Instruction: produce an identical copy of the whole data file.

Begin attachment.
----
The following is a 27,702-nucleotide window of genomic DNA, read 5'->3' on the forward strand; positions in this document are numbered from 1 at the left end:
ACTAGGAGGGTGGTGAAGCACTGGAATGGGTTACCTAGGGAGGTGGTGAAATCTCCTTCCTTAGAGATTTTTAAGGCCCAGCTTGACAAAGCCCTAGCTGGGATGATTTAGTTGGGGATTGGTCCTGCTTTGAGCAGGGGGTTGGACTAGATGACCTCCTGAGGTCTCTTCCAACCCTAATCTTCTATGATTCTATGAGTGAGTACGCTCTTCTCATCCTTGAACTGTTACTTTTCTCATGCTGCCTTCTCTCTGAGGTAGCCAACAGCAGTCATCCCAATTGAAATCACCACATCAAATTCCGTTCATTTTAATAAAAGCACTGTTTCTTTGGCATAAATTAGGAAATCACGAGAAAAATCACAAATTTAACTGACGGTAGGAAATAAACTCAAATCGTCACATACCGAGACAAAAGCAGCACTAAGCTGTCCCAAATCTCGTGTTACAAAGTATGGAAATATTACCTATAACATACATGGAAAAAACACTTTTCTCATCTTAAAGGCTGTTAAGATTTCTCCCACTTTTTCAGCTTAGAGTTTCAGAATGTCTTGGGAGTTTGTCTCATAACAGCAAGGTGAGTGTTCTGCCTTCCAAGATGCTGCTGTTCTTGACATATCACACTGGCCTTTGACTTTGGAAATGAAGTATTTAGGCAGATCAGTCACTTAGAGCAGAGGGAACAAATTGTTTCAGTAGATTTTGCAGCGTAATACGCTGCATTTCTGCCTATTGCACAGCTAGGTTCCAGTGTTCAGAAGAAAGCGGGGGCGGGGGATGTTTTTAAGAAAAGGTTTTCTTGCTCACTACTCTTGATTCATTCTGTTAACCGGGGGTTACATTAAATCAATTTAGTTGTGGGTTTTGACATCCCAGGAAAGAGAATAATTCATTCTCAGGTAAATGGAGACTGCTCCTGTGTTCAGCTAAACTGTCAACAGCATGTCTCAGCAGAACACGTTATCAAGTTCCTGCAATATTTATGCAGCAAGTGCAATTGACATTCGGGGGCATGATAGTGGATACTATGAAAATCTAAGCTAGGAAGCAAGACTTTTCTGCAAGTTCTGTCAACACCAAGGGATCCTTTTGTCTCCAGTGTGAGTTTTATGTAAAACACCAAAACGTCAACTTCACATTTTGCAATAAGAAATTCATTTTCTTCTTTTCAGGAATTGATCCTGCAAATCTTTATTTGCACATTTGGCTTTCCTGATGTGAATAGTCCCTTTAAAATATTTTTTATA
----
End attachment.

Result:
The following is a 27,702-nucleotide window of genomic DNA, read 5'->3' on the forward strand; positions in this document are numbered from 1 at the left end:
ACTAGGAGGGTGGTGAAGCACTGGAATGGGTTACCTAGGGAGGTGGTGAAATCTCCTTCCTTAGAGATTTTTAAGGCCCAGCTTGACAAAGCCCTAGCTGGGATGATTTAGTTGGGGATTGGTCCTGCTTTGAGCAGGGGGTTGGACTAGATGACCTCCTGAGGTCTCTTCCAACCCTAATCTTCTATGATTCTATGAGTGAGTACGCTCTTCTCATCCTTGAACTGTTACTTTTCTCATGCTGCCTTCTCTCTGAGGTAGCCAACAGCAGTCATCCCAATTGAAATCACCACATCAAATTCCGTTCATTTTAATAAAAGCACTGTTTCTTTGGCATAAATTAGGAAATCACGAGAAAAATCACAAATTTAACTGACGGTAGGAAATAAACTCAAATCGTCACATACCGAGACAAAAGCAGCACTAAGCTGTCCCAAATCTCGTGTTACAAAGTATGGAAATATTACCTATAACATACATGGAAAAAACACTTTTCTCATCTTAAAGGCTGTTAAGATTTCTCCCACTTTTTCAGCTTAGAGTTTCAGAATGTCTTGGGAGTTTGTCTCATAACAGCAAGGTGAGTGTTCTGCCTTCCAAGATGCTGCTGTTCTTGACATATCACACTGGCCTTTGACTTTGGAAATGAAGTATTTAGGCAGATCAGTCACTTAGAGCAGAGGGAACAAATTGTTTCAGTAGATTTTGCAGCGTAATACGCTGCATTTCTGCCTATTGCACAGCTAGGTTCCAGTGTTCAGAAGAAAGCGGGGGCGGGGGATGTTTTTAAGAAAAGGTTTTCTTGCTCACTACTCTTGATTCATTCTGTTAACCGGGGGTTACATTAAATCAATTTAGTTGTGGGTTTTGACATCCCAGGAAAGAGAATAATTCATTCTCAGGTAAATGGAGACTGCTCCTGTGTTCAGCTAAACTGTCAACAGCATGTCTCAGCAGAACACGTTATCAAGTTCCTGCAATATTTATGCAGCAAGTGCAATTGACATTCGGGGGCATGATAGTGGATACTATGAAAATCTAAGCTAGGAAGCAAGACTTTTCTGCAAGTTCTGTCAACACCAAGGGATCCTTTTGTCTCCAGTGTGAGTTTTATGTAAAACACCAAAACGTCAACTTCACATTTTGCAATAAGAAATTCATTTTCTTCTTTTCAGGAATTGATCCTGCAAATCTTTATTTGCACATTTGGCTTTCCTGATGTGAATAGTCCCTTTAAAATATTTTTTATA